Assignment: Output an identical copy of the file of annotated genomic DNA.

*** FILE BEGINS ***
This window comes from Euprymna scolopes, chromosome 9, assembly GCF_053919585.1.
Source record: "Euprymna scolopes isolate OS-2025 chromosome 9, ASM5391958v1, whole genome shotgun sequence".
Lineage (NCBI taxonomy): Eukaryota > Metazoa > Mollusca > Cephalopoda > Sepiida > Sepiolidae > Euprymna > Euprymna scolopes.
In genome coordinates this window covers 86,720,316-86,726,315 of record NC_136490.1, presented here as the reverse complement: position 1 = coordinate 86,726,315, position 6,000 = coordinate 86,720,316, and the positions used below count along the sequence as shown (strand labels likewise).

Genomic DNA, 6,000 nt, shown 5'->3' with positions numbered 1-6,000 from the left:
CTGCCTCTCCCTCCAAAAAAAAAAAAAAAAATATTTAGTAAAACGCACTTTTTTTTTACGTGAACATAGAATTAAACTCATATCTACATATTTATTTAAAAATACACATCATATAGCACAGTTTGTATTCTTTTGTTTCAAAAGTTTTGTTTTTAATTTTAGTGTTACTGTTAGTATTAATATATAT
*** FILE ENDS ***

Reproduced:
This window comes from Euprymna scolopes, chromosome 9, assembly GCF_053919585.1.
Source record: "Euprymna scolopes isolate OS-2025 chromosome 9, ASM5391958v1, whole genome shotgun sequence".
Lineage (NCBI taxonomy): Eukaryota > Metazoa > Mollusca > Cephalopoda > Sepiida > Sepiolidae > Euprymna > Euprymna scolopes.
In genome coordinates this window covers 86,720,316-86,726,315 of record NC_136490.1, presented here as the reverse complement: position 1 = coordinate 86,726,315, position 6,000 = coordinate 86,720,316, and the positions used below count along the sequence as shown (strand labels likewise).

Genomic DNA, 6,000 nt, shown 5'->3' with positions numbered 1-6,000 from the left:
CTGCCTCTCCCTCCAAAAAAAAAAAAAAAAATATTTAGTAAAACGCACTTTTTTTTTACGTGAACATAGAATTAAACTCATATCTACATATTTATTTAAAAATACACATCATATAGCACAGTTTGTATTCTTTTGTTTCAAAAGTTTTGTTTTTAATTTTAGTGTTACTGTTAGTATTAATATATAT